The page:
Don’t Let Those Winter Weather Watches and Warnings Confuse You!

The first portion of winter is behind us! Unfortunately for those who long for spring to return, we have 2 more months of winter left, and that means that there’s plenty of time left to get lots of wintry weather in.

It’s essential to stay on top of the forecasts during the winter months, especially if snowfall or other wintry precipitation is expected. Of course, it’s easy to get lost in all the different watches, warnings, and other lingo that forecasters use.

If you’re not sure what a winter storm watch consists of or don’t know the difference between freezing rain and sleet, read up on the following winter weather terms to keep you and your family safe this winter:

    Precipitation Terms

Freezing Rain – This is rain that turns into ice as soon as it hits the ground.

Sleet – Often confused with freezing rain, sleet is rain that freezes into ice pellets as it’s falling. That means that it turns into ice BEFORE it hits the ground.

Snow Flurries – Flurries indicates light snow that is falling for short durations of time. There is little to no accumulation with snow flurries.

Snow Showers – If you’re expecting snow showers, you can look forward to snow falling in varying intensities for brief periods of time. Some accumulation is possible with snow showers.

Blowing Snow – Blowing snow constitutes of wind-driven snow that works to reduce visibility. This can include both falling snow or snow that’s already on the ground and is being picked up by the wind. Travel is typically dangerous when blowing snow is predicted.

    Watches and Warnings

Frost/Freeze Warning – When you hear this on the forecast, that means that subzero temperatures are predicted.

Winter Storm Watch – A winter storm watch constitutes of a storm with heavy snow and/or significant ice that is possible within a day or two.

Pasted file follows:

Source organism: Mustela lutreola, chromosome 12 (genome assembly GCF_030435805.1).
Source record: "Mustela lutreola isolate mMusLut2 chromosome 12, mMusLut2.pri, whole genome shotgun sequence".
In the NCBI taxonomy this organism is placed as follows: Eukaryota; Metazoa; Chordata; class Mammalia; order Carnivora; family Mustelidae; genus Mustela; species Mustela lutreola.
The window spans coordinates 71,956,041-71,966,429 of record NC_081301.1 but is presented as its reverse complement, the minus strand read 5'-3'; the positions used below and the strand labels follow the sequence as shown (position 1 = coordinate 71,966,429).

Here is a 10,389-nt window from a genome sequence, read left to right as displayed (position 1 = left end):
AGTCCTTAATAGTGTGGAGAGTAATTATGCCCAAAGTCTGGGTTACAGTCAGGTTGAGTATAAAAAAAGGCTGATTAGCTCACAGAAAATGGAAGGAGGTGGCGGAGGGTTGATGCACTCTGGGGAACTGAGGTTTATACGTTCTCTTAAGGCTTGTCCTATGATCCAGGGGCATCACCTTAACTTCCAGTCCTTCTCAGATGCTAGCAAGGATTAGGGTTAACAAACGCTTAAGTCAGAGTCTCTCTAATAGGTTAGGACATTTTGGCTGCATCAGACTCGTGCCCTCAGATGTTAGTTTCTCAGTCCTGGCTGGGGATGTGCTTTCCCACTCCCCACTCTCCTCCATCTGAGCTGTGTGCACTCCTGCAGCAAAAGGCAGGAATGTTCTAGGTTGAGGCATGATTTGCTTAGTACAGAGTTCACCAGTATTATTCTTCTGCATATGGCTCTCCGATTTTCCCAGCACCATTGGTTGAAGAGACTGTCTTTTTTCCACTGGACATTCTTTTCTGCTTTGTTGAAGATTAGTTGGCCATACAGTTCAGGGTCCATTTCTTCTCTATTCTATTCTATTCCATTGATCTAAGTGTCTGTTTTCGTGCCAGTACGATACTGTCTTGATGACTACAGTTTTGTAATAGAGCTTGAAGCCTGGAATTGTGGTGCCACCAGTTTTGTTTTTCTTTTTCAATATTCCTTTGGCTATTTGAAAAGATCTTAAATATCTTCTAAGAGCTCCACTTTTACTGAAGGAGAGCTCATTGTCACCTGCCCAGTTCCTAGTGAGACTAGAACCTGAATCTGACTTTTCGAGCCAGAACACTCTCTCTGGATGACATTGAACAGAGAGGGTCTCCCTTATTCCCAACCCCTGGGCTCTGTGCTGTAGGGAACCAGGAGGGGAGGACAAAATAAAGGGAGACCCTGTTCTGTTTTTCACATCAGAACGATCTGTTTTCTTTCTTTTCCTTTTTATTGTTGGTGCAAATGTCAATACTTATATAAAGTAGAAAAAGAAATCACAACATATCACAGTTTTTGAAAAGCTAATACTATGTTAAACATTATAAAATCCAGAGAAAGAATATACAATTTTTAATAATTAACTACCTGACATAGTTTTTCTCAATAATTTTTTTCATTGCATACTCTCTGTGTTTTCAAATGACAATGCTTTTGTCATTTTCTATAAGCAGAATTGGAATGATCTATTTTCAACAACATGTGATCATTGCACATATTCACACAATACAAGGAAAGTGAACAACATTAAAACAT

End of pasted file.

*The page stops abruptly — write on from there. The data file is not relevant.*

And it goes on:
Winter Storm Warning – A winter storm warning means that heavy snow and/or significant ice accumulations are impending or already occurring.

Blizzard Warning – Blizzards are storms that have snow and strong winds of 35 mph or more, which reduces visibility to near zero. They also have deep snow drifts and last for more than 3 hours. If you receive a blizzard warning, it’s smart to stay safe indoors.

Wind Chill – The wind chill is how cold the wind and air feel on your exposed skin. It is not the actual temperature reading but how cold the wind is making the temperature feel.

Wind Chill Advisory – This advisory indicates that the wind chill readings are potentially dangerous with prolonged exposure.

Wind Chill Warning – This warning means that the wind chill readings are expected to be life-threatening within minutes of exposure. It’s best to seek shelter and wait until the warning is lifted, at least.

Knowing the terminology during this cold season will help you understand what is happening and what is predicted to happen outside. It could be the difference between enjoying a snowball fight with friends or getting stranded and put in a dangerous situation in a snowstorm. Be sure to keep this list close to you the next time wintry precipitation of any sort comes your way next! Better yet, be sure to share this blog post with your friends and family on social media so they can stay safe, too!